Archives for posts with tag: watermelons

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ODE TO THE WATERMELON (Excerpt)
by Pablo Neruda 

…the round, magnificent,
star-filled watermelon.
It’s a fruit from the thirst-tree.
It’s the green whale of the summer.
The dry universe
all at once
given dark stars
by this firmament of coolness
lets the swelling
fruit
come down:
its hemispheres open
showing a flag
green, white, red,
that dissolves into
wild rivers, sugar,
delight!
Jewel box of water, phlegmatic
queen
of the fruitshops,
warehouse
of profundity, moon
on earth!
You are pure,
rubies fall apart
in your abundance,
and we
want
to bite into you,
to bury our
face
in you, and
our hair, and
the soul!
When we’re thirsty
we glimpse you
like
a mine or a mountain
of fantastic food,
but
among our longings and our teeth
you change
simply
into cool light
that slips in turn into
spring water
that touched us once
singing.
And that is why
you don’t weigh us down
in the siesta hour
that’s like an oven,
you don’t weigh us down,
you just
go by
and your heart, some cold ember,
turned itself into a single
drop of water.

              (translated by Robert Bly)

Photo: “Watermelons” by Kumon

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“In Watermelon Sugar the deeds were done and done again as my life is done in watermelon sugar.” RICHARD BRAUTIGAN, In Watermelon Sugar (novel, 1968)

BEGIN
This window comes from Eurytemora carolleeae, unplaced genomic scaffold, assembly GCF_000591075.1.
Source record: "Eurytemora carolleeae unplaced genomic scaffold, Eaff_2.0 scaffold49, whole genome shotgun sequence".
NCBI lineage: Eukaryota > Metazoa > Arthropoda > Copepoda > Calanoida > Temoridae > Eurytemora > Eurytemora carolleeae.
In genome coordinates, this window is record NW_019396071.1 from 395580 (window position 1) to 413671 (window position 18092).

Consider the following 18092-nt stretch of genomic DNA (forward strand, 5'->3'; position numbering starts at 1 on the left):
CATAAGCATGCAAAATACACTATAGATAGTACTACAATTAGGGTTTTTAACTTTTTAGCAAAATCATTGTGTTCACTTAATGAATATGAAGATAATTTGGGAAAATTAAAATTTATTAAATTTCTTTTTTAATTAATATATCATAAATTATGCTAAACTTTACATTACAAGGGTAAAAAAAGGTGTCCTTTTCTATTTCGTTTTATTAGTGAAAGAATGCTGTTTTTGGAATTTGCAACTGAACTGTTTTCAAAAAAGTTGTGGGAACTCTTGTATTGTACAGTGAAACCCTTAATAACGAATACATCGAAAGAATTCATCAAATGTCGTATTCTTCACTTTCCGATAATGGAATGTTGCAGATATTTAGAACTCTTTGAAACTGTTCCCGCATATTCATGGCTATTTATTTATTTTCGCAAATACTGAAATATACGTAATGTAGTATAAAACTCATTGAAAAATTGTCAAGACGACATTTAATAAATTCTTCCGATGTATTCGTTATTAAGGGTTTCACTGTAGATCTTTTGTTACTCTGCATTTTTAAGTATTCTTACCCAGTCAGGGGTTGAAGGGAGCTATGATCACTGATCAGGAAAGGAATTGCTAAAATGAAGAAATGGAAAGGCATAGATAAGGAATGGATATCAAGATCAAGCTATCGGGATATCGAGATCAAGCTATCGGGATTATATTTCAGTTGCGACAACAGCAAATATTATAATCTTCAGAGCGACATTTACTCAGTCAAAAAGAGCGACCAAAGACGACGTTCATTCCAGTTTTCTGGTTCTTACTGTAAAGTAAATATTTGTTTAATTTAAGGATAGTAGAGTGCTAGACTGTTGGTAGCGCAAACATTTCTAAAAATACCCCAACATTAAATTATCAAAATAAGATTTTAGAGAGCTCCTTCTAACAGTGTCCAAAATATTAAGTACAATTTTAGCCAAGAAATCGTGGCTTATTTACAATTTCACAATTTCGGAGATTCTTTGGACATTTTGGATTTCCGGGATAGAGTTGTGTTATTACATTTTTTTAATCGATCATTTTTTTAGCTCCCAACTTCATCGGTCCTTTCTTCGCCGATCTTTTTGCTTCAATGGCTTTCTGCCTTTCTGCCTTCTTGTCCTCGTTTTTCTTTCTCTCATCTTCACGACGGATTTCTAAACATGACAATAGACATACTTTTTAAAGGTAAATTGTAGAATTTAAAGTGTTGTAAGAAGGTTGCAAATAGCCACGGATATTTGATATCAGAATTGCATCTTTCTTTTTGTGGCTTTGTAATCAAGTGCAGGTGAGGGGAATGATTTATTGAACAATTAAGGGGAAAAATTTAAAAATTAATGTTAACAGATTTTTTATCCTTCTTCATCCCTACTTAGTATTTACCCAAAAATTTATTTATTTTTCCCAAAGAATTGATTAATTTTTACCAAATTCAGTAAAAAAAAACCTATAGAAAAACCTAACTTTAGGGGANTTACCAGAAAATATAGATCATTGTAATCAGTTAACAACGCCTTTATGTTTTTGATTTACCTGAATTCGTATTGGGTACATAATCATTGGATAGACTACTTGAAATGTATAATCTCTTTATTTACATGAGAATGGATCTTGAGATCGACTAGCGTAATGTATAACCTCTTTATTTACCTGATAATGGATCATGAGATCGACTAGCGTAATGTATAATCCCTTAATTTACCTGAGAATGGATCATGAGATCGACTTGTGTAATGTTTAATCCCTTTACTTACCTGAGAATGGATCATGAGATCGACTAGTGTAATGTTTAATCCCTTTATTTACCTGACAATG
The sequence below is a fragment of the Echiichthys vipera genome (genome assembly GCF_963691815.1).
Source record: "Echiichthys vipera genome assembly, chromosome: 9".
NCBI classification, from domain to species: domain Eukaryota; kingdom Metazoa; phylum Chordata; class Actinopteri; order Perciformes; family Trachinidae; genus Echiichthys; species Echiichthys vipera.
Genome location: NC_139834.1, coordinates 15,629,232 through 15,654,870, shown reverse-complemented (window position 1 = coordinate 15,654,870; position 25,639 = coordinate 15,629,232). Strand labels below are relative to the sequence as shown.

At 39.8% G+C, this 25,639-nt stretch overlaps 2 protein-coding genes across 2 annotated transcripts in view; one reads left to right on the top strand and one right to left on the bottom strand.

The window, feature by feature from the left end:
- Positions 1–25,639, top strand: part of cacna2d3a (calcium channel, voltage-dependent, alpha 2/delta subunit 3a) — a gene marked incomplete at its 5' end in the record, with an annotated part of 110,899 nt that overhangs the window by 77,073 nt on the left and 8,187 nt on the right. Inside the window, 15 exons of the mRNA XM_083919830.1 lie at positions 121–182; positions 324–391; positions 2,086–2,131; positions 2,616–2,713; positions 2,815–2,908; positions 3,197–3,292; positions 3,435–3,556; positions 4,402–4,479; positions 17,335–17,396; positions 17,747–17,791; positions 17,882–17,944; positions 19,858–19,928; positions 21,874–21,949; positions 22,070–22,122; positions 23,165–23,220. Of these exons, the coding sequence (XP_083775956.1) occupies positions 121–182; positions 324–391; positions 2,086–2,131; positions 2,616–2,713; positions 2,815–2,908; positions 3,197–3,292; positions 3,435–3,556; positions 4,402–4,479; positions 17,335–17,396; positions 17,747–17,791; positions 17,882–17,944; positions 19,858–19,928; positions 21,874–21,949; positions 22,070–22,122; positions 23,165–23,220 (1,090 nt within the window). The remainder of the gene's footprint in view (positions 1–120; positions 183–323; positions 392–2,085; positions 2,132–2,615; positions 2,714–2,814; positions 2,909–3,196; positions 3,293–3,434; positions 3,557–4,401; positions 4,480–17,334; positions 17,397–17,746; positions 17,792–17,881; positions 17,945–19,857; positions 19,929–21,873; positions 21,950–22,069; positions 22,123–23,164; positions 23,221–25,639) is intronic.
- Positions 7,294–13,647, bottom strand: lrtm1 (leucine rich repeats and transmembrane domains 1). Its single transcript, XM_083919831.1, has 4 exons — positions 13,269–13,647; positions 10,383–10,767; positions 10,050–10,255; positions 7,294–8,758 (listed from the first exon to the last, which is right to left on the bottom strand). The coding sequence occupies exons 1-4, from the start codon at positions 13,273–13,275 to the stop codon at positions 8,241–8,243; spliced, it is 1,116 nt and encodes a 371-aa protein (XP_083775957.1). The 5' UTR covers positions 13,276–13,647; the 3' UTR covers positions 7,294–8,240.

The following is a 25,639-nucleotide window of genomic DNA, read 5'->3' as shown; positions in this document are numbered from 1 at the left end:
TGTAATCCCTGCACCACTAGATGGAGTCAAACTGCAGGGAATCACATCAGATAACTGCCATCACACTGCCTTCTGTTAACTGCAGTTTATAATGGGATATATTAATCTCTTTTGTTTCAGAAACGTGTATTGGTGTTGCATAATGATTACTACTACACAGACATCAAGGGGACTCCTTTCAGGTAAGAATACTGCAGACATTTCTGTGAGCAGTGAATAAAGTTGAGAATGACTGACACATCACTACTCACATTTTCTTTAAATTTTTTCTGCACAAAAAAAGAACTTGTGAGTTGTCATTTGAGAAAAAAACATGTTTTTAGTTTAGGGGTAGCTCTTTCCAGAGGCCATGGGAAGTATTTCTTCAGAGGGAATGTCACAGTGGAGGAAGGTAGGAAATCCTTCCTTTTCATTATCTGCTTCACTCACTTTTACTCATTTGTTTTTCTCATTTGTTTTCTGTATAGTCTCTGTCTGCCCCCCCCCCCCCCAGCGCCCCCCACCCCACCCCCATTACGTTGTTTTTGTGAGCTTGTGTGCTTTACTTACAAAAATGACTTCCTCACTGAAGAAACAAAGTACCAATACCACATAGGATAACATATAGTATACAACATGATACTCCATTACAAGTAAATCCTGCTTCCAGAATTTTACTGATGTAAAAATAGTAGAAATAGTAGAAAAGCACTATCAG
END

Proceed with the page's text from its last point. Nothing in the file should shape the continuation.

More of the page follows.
ARTWORK: “Watermelon” screenprint, 1979, by Andy Warhol, ALL RIGHTS RESERVED, The Estate of Andy Warhol.

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WATERMELONS
by Charles Simic

Green Buddhas
On the fruit stand.
We eat the smile
And spit out the teeth.

ABOUT THE AUTHOR: Charles Simic (born May 9, 1938), a Serbian-American poet, was co-poetry editor of the Paris Review. He received the Pulitzer Prize for Poetry in 1990 for The World Doesn’t End, and was a finalist of the Pulitzer Prize in 1986 for Selected Poems, 1963-1983 and in 1987 for Unending Blues. He was appointed the fifteenth Poet Laureate Consultant in Poetry to the Library of Congress in 2007. (Read more at wikipedia.org.)

“Watermelons” is found in Charles Simic’s poetry collection Return to a Place Lit by a Glass of Milk (George Braziller, 1974), ALL RIGHTS RESERVED. The book is available at Amazon.com.

Photo: “Watermelons at Julia’s Fruit Stand” (Los Molinos, CA) by Michelle Hickock, ALL RIGHTS RESERVED.